No Man’s Sky Reviews

No Mans Sky has been the talk of the town.

A game that has been in development for so long that I forgot was happening until the internet dutifully got me excited for this game. So when I booted up No Mans Sky onto my PS4, I was understandably stoked. Then it crashed. An ominous omen if I have ever seen one. Nonetheless, I dutifully restarted the console and sat down to play. Hours later I emerged from the basement with a scowl on my face and my brain running.

The scowl wasn’t necessarily due to a lack of enjoyment.

Because I genuinely enjoyed the game, it was more because the game was not at all what I expected and I was trying to readjust what to I wanted to do in a game. If you go into No Mans Sky expecting any narrative or any push on what to do you will be severely disappointed. The survival mechanics are there so that you have a reason to land your ship and get closer to resources. They are not there to make you struggle to survive. The creators wanted to create a game that is the equivalent of a walk in the park. You will not have to fight for your life. Instead, you relax and enjoy the scenery.

There wasn’t a single moment that was intense, but several that got me excited.

I went to many different worlds and while some of them were barren others made up for it in beauty. The game is a sight-seeing simulator and I am excited to continue playing it.

After spawning on my starter world, I quickly gathered the resources required to leave.

My motivation was driven by the fact that my world reminded me of Mars, it was red and barren. The only exciting part was one of the creatures that inhabited this world. A Cropduster. Or so I named it due to my immense maturity. It was a large, gangly rhinoceros but with legs that were twice the length of the torso. But the next planet I travelled to warranted a longer stay. It was a basically a bunch of mountains that were covered in waterfalls and the higher peaks had lots of ice and snow. I grew up in the Rocky Mountains so this felt like home to me. It had plentiful resources so I stocked up and upgraded my ship some and my inventory size. The only addition I would make to that planet would be the inclusion of snowboard.

Then I went in search of Atlases.

Being so used to a narrative forced me to find some sense of purpose for my character’s existence. I thought Atlas could tell me. Flying from station to station was beautiful but devoid of interesting or exciting interactions with, well, anything. The few aliens I encountered were shallow and had nothing to offer beyond attempting to learn their language. When I did complete the “storyline,” I was utterly disappointed. But then I decided to restart the game. This time I decided to go for neither the core nor the Atlas. I decided to do whatever I wanted and take my time with it.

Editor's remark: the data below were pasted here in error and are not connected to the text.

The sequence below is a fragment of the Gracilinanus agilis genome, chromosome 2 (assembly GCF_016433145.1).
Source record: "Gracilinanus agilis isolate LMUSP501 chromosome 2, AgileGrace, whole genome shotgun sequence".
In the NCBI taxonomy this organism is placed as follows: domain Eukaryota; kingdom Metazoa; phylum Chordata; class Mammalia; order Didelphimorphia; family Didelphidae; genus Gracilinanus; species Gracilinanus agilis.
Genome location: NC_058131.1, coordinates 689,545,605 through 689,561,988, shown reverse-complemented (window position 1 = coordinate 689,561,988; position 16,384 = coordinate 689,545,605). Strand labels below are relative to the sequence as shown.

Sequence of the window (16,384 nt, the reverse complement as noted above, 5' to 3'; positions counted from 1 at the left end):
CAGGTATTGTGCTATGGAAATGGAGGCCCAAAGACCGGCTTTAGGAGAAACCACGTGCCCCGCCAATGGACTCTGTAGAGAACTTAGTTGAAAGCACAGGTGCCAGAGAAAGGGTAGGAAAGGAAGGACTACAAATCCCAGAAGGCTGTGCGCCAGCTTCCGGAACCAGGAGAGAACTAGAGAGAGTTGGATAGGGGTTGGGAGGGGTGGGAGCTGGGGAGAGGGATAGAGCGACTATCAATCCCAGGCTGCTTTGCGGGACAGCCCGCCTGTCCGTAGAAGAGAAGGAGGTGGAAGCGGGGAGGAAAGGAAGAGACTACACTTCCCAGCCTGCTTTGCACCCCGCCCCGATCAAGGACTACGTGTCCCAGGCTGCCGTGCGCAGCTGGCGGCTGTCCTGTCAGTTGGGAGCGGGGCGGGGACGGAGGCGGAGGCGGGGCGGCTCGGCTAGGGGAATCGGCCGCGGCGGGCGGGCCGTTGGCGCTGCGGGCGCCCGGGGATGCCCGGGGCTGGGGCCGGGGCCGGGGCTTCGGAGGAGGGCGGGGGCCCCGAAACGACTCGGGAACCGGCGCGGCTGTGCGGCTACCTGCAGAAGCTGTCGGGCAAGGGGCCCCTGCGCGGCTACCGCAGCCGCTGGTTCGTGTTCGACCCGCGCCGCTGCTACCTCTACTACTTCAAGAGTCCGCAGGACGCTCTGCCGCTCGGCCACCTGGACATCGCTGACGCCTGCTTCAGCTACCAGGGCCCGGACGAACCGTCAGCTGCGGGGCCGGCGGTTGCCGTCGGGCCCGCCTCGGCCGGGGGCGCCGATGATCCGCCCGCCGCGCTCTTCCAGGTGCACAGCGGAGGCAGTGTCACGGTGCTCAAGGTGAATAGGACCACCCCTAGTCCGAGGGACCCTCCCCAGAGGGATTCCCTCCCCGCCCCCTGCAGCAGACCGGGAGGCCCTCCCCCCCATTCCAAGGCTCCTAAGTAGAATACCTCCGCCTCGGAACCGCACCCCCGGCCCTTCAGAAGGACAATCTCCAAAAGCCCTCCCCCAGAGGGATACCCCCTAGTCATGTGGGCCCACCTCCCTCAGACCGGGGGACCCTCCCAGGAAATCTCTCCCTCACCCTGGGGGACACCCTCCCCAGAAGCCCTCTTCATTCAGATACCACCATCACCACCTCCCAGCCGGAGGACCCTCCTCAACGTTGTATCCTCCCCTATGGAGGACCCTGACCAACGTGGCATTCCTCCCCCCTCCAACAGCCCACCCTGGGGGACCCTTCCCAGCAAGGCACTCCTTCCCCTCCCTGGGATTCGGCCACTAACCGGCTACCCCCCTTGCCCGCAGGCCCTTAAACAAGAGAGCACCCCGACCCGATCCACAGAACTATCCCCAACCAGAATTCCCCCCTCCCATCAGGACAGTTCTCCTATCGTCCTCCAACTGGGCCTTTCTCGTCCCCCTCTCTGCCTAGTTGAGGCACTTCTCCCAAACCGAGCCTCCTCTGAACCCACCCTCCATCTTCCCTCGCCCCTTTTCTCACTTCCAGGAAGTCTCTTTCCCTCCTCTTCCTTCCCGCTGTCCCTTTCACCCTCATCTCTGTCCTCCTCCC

This way is more enjoyable.

You go to a planet that you enjoy and you explore on foot. Admire the little details of every planet. They are all so vast. I fully expect to pour hundreds of hours into this game. Its perfect to just kick back after a stressful day, drink a few beers and explore. Casually. Enjoying the scenery and taking my time about it.

Slowly I will gather up materials and make my way to the center.

But I will do it slowly. Taking my time to explore and genuinely admire the beauty of the universe. I think the creators wanted us to play it this way. To just meander about and not have a mission to accomplish. They wanted a game that you turned on and just chilled. It was supposed to be a real representation of our universe. Vast, largely empty and largely boring. But beautiful.

But at the end of the day, it is still a game, and a game should have something to do.

Some gameplay. And this is where No Mans Sky falls short. There aren’t things to do. And I don’t mean missions or narrative, of which there is none, but just actual gameplay. The gameplay revolves largely around shooting rocks and occasionally running away from sentinels. In space the gameplay does not differ too much. Once in a while you run into bandits that you must fight. The dogfights feel uninspired, all you do is fly around and use 2 weapons. There actually feels like there is little skill. If you are short on supplies and outnumbered then there is no escape unless you are close to a planet or space station. On top of that to reload your weapons, you have to enter a menu that does not stop the combat but does immobilize you. So when you need to switch which resource you are using you just stand there and get shot like a tank.

This is a symptom of a larger issue.

The UI is awful. Complete garbage. The UI requires you to open a menu for everything and use the joysticks to maneuver a cursor around and select things on the menu. The use of a cursor is a horrible design decision for consoles as occasionally it will land right in between 2 menus, and this poor design carries over the planetary navigation screen where you have to use the cursor to select your planet. Its almost as if they were trying to make it difficult. I can’t imagine a more difficult way.

Final Verdict

Reset your expectations. This is not the high-flying space game we were expecting. It is more of a casual scenic simulation.

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